God doesn’t make mistakes—His plan is perfect, His execution unparalleled. When the fallen nature of the world and all of humanity comes into play, however, the exquisiteness of His perfection becomes clouded and subject to complication—but it is not hidden altogether. This is true across creation but perhaps most poignantly in the realm of the parent-child relationship.
It was a month or so after our second child was born, and my almost two-year-old decided he wanted to join the rest of the family and stop sleeping too. Fighting bedtime, skipping his nap, waking up at night, you name it. We were all feeling cranky and out of sorts.
For individuals who have answered the call to serve in churches and schools in The Lutheran Church—Missouri Synod, financial burdens can be substantial. Today, you will learn more about MinistryFOCUS, an organization whose mission is to help. Executive Director Eric Longman and Chair/President Ken Krueger answered questions to bring this organization to light.
My seventh-grade teacher used to tell my class about the concept for a book he’d always wanted to write: the “what ifs” of history. What if … Columbus had actually made landfall in India? … the South had won the Civil War? … Archduke Ferdinand hadn’t been assassinated? Any number of present circumstances might differ: the side of the road on which we drive, the language in which you’re reading this, and so on.
I’ve never been a person who really relied on or noticed patterns in my life. I never struggled with feeling too scheduled or the opposite feeling of overwhelmed with no structure. That is, until I became a parent. Our first daughter was born during our year of vicarage, and so, when I left my in-person job for maternity leave, I also left that position permanently. Navigating being a new mom with no weekly or daily sense of rhythm (except the endless time-loop of feeding every two to three hours), I felt that I needed to mark time passing in a new way.
The vocation of parent is the ultimate paradox. It is at once viscerally sweet, compelling, and satisfying—and then also just not. Not at all any of those things. In fact, parenting is often the very absence of those things, especially when life goes sideways in any of the many ways that life can.
“In 2024, I plan to . . .” Fill in the blank. Maybe you’re hoping to exercise more, eat healthier, start a new job, go on a big family trip, spend more time with your spouse, spend less time on your phone, finally finish that house project, read the Bible every day, join the church choir, make a friend, call your parents more, and so on.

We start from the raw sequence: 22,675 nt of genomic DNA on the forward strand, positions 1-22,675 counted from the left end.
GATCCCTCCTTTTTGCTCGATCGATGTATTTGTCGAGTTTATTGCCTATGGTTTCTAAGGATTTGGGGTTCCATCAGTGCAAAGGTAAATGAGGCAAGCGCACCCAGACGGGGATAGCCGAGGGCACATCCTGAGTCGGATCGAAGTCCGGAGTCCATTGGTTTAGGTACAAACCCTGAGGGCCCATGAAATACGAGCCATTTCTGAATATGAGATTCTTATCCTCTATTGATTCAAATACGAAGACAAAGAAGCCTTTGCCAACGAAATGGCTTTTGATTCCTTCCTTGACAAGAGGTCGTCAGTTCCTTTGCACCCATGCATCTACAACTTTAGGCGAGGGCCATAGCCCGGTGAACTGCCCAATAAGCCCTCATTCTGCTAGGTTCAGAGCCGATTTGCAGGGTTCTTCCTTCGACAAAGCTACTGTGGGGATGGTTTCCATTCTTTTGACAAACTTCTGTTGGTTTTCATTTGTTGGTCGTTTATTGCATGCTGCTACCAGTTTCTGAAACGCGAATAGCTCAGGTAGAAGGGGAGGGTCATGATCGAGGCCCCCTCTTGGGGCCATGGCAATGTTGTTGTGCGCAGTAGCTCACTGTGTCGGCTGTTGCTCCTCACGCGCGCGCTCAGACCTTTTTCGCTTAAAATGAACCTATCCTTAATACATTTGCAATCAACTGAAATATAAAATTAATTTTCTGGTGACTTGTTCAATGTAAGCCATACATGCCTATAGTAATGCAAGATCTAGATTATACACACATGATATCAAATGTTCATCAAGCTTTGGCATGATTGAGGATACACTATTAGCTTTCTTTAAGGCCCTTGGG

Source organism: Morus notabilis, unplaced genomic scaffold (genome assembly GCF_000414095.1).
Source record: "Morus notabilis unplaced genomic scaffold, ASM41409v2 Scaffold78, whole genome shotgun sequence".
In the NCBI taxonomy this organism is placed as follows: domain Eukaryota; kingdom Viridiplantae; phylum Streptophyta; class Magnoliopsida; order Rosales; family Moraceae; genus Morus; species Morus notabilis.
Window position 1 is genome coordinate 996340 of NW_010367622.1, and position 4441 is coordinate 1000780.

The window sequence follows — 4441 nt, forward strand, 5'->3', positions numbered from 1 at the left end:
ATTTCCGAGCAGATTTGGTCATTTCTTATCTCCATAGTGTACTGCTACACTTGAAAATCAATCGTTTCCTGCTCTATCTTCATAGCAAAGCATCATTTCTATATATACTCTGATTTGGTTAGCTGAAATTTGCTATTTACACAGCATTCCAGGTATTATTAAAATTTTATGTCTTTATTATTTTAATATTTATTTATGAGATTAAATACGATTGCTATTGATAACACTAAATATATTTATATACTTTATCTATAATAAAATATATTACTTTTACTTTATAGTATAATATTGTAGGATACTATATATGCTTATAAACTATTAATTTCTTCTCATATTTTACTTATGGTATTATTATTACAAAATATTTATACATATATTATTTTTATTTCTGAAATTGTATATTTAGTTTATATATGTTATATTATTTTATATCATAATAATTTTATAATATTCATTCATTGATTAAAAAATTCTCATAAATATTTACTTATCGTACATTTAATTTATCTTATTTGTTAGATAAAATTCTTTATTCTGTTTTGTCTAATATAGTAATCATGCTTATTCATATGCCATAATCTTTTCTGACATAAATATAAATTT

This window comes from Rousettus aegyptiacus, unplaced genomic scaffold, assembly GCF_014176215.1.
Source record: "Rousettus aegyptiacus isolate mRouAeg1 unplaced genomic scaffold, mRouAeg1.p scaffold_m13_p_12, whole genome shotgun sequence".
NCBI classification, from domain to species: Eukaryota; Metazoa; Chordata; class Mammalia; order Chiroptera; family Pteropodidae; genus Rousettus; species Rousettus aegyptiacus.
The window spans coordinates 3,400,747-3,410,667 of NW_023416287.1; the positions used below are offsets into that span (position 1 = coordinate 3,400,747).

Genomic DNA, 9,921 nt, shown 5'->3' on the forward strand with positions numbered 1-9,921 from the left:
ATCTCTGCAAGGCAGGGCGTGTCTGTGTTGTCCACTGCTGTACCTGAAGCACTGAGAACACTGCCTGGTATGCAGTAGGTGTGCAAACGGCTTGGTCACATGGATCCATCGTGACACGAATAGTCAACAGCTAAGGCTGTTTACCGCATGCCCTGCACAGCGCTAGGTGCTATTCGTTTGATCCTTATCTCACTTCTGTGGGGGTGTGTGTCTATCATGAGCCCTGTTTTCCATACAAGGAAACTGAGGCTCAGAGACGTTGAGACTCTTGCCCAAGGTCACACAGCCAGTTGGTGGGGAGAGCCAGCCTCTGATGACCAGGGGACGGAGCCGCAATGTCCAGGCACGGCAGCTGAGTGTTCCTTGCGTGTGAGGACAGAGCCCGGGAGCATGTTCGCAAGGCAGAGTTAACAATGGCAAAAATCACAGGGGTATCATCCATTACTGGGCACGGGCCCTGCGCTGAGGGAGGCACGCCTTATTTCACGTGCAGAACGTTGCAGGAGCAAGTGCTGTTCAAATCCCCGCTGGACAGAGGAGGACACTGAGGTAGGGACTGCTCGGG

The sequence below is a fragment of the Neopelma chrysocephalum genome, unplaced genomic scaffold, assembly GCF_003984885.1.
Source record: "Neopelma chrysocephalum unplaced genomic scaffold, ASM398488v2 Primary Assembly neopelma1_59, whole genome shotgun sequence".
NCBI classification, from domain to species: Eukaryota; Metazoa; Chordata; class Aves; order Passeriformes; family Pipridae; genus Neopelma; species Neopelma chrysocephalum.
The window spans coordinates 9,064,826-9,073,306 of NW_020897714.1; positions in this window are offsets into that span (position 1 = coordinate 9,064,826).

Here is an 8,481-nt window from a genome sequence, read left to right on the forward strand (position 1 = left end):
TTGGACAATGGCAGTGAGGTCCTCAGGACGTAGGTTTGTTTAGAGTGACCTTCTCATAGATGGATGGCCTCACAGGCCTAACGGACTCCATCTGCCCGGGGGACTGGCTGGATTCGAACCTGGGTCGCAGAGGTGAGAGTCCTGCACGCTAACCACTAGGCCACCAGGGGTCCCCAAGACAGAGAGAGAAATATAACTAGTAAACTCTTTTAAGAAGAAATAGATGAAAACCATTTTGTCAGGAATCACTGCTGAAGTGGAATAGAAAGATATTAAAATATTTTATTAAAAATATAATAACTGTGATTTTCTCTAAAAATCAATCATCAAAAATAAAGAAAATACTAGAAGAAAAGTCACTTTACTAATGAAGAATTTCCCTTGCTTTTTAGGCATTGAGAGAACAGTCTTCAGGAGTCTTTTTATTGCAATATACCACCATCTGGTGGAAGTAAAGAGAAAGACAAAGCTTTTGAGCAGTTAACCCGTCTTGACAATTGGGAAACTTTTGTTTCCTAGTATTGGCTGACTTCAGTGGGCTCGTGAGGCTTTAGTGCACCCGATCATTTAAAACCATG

During the summer of 2023, Concordia Gospel Outreach (CGO) had the opportunity to provide resources to a group of students and teachers from Lutheran High School South in St. Louis for their mission trip to the Dominican Republic. This group took children’s resources to share with the local Lutheran school, church, and seminary and to help put the Gospel into empty hands.
I never had any interest in watching the 1946 James Stewart Christmas classic, It’s a Wonderful Life, until college. Many adults and teens in my life had droned on about how boring they found this particular movie, so when one friend insisted we watch it as a group, I was ready to pretty much zone out. Instead, I was blown away. Now, for my husband (who also watched it for the first time that day) and me, it’s a tradition. (Though we do have to overlook the whole thing about people becoming angels when they die, and then angels having to do good works to earn their wings.) As George Bailey rushes into his home full of life and cheer, I am always holding back at least one tear. And maybe one or two spill over. Why does this happy ending elicit a tearful response?
“Here I am! Send me” (Isaiah 6:8). It’s a good verse, right? Isaiah sets a prime example of what our attitude toward the Lord’s will should be—what our degree of willingness ought to look like when God nudges us in a direction according to His plan. We like to think we’d say the same thing to God as this spectacular prophet of yore when asked. But let’s be honest.
We’re all pretty awful at doing that.